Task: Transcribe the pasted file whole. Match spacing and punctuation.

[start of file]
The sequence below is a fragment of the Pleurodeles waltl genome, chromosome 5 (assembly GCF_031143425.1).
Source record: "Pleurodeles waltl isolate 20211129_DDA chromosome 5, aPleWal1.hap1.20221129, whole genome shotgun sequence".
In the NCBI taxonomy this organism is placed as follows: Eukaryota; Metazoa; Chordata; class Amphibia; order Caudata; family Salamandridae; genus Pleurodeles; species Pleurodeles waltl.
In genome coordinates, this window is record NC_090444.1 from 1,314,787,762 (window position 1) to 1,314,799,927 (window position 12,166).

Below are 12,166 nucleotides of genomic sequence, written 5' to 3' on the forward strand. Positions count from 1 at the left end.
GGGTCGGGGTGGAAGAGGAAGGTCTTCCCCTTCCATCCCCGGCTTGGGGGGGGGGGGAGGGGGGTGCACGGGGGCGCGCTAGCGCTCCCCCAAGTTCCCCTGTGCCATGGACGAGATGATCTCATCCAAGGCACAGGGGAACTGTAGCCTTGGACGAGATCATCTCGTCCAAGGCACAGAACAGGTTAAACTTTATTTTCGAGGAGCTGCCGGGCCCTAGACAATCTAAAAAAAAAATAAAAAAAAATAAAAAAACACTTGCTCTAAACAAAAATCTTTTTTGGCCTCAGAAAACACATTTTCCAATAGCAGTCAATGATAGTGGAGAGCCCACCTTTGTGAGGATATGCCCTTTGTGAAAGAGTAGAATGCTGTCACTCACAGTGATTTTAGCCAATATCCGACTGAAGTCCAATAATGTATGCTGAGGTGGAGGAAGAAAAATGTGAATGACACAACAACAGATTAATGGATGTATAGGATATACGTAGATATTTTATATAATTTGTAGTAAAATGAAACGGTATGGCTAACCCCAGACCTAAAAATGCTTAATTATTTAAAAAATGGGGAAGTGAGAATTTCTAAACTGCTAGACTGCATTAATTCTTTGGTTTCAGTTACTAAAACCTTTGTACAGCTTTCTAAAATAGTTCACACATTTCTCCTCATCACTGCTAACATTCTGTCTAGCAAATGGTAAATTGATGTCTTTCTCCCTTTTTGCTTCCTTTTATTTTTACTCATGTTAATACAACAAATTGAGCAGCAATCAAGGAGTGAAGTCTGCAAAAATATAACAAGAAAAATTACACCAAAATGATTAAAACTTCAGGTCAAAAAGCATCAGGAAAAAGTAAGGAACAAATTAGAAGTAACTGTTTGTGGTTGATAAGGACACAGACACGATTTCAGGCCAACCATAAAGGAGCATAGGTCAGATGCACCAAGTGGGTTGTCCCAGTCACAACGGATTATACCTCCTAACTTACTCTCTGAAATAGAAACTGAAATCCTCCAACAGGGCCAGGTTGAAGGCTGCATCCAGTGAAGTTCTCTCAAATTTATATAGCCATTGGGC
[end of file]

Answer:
The sequence below is a fragment of the Pleurodeles waltl genome, chromosome 5 (assembly GCF_031143425.1).
Source record: "Pleurodeles waltl isolate 20211129_DDA chromosome 5, aPleWal1.hap1.20221129, whole genome shotgun sequence".
In the NCBI taxonomy this organism is placed as follows: Eukaryota; Metazoa; Chordata; class Amphibia; order Caudata; family Salamandridae; genus Pleurodeles; species Pleurodeles waltl.
In genome coordinates, this window is record NC_090444.1 from 1,314,787,762 (window position 1) to 1,314,799,927 (window position 12,166).

Below are 12,166 nucleotides of genomic sequence, written 5' to 3' on the forward strand. Positions count from 1 at the left end.
GGGTCGGGGTGGAAGAGGAAGGTCTTCCCCTTCCATCCCCGGCTTGGGGGGGGGGGGAGGGGGGTGCACGGGGGCGCGCTAGCGCTCCCCCAAGTTCCCCTGTGCCATGGACGAGATGATCTCATCCAAGGCACAGGGGAACTGTAGCCTTGGACGAGATCATCTCGTCCAAGGCACAGAACAGGTTAAACTTTATTTTCGAGGAGCTGCCGGGCCCTAGACAATCTAAAAAAAAAATAAAAAAAAATAAAAAAACACTTGCTCTAAACAAAAATCTTTTTTGGCCTCAGAAAACACATTTTCCAATAGCAGTCAATGATAGTGGAGAGCCCACCTTTGTGAGGATATGCCCTTTGTGAAAGAGTAGAATGCTGTCACTCACAGTGATTTTAGCCAATATCCGACTGAAGTCCAATAATGTATGCTGAGGTGGAGGAAGAAAAATGTGAATGACACAACAACAGATTAATGGATGTATAGGATATACGTAGATATTTTATATAATTTGTAGTAAAATGAAACGGTATGGCTAACCCCAGACCTAAAAATGCTTAATTATTTAAAAAATGGGGAAGTGAGAATTTCTAAACTGCTAGACTGCATTAATTCTTTGGTTTCAGTTACTAAAACCTTTGTACAGCTTTCTAAAATAGTTCACACATTTCTCCTCATCACTGCTAACATTCTGTCTAGCAAATGGTAAATTGATGTCTTTCTCCCTTTTTGCTTCCTTTTATTTTTACTCATGTTAATACAACAAATTGAGCAGCAATCAAGGAGTGAAGTCTGCAAAAATATAACAAGAAAAATTACACCAAAATGATTAAAACTTCAGGTCAAAAAGCATCAGGAAAAAGTAAGGAACAAATTAGAAGTAACTGTTTGTGGTTGATAAGGACACAGACACGATTTCAGGCCAACCATAAAGGAGCATAGGTCAGATGCACCAAGTGGGTTGTCCCAGTCACAACGGATTATACCTCCTAACTTACTCTCTGAAATAGAAACTGAAATCCTCCAACAGGGCCAGGTTGAAGGCTGCATCCAGTGAAGTTCTCTCAAATTTATATAGCCATTGGGC